I, Tonya: Ice-skater biopic had all the makings of a great story. What went wrong?
The story of Tonya Harding – the one-time US figure-skating champion who fell from grace spectacularly after her involvement (the extent of which is still hotly disputed) in the deliberate maiming of her competitor, Nancy Kerrigan – is one that seems ripe for adaptation. Coming from a working class background in Portland, Oregon, with an abusive mother and husband (the wonderfully named Jeff Gillooly), she was, for a time, the most promising star in world figure-skating. Her unpolished style clashed with the snobbish skating establishment – which made no bones about her ‘unsuitability’ – but her natural talent and skill was undeniable; no more so than when she became the first American to land the ‘triple axel’ (a notoriously difficult and widely feared skill) in competition. That the Nancy Kerrigan Incident only seemed to confirm the skating establishment’s fears about her and end her career, then, seems a special kind of tragedy, and one undoubtedly worth exploring.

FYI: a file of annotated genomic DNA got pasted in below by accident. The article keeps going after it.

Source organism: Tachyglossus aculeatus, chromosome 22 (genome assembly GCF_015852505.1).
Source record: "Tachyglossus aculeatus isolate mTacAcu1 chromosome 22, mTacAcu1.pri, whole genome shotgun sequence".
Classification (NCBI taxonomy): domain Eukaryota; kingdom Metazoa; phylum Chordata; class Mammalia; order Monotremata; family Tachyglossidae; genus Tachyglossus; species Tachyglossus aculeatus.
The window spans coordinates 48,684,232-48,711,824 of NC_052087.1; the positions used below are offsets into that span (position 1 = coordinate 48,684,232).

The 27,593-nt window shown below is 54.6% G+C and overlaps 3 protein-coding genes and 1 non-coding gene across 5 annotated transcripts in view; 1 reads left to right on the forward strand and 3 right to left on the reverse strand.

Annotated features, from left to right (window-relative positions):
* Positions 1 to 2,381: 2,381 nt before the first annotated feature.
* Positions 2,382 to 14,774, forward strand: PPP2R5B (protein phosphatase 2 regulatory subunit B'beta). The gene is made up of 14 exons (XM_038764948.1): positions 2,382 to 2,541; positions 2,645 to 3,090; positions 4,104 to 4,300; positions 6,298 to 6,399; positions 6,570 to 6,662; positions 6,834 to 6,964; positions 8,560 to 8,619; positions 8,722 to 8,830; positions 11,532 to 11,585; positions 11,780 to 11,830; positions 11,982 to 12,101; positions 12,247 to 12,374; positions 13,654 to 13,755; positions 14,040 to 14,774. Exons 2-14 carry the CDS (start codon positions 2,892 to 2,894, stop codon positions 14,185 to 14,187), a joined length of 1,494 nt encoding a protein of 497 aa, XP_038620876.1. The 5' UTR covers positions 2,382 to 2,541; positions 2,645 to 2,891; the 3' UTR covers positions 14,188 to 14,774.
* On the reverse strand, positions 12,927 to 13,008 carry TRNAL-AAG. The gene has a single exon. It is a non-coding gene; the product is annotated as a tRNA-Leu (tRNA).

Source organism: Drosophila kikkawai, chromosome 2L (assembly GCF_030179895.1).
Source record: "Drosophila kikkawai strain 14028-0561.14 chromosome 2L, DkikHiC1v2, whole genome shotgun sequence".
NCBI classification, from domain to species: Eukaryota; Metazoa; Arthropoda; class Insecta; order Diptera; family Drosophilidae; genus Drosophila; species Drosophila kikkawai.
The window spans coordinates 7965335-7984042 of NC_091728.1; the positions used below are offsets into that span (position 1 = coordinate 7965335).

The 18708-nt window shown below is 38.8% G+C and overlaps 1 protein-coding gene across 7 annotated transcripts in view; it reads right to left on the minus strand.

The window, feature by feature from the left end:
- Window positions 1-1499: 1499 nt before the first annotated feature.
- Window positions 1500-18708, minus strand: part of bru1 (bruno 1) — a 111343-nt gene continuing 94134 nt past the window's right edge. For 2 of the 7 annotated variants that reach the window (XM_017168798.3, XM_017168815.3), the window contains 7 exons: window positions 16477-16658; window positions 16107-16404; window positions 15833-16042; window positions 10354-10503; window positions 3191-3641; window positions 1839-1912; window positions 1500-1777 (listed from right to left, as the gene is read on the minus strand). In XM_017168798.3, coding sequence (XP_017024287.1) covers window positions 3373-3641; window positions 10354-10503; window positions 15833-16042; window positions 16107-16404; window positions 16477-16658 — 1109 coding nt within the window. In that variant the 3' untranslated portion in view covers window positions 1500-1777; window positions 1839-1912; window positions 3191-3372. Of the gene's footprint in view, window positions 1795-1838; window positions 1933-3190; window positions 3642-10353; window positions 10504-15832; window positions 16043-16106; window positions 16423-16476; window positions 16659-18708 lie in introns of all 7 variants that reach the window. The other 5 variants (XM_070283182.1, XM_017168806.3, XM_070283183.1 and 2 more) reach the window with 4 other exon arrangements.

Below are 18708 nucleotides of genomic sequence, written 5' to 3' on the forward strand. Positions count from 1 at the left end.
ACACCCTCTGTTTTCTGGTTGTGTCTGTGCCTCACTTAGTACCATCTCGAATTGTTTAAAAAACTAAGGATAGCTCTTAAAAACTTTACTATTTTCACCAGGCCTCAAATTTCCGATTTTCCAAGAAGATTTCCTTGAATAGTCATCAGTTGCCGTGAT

Directed by Craig Gillespie and starring Margot Robbie in the titular role, I, Tonya has all the stylistic trappings of a Goodfellas-style journey through the rise and fall of a real life figure. The film begins in her childhood, as her mother (played hawkishly by Allison Janney) first begins making her ice-skate. Her mother’s abusive nature is left unambiguous – not letting Tonya leave the rink until she wets herself, physically abusing her, and at one point even throwing a knife at Tonya that lodges itself in her arm. Tonya’s abuse only continues as she moves in with her soon-to-be-husband Gillooly (played by the unengaging Sebastien Smith), who reveals himself to be just as horrible and violent as her mother, though a lot more pathetic. It’s Gillooly, the film argues, who is really to blame for Tonya’s downfall; his misguided attempts at reconciliation are what kick-starts the chain of events that eventually leads to Tonya’s overweight and moronic ‘bodyguard’ hiring two people to ‘disable’ Kerrigan.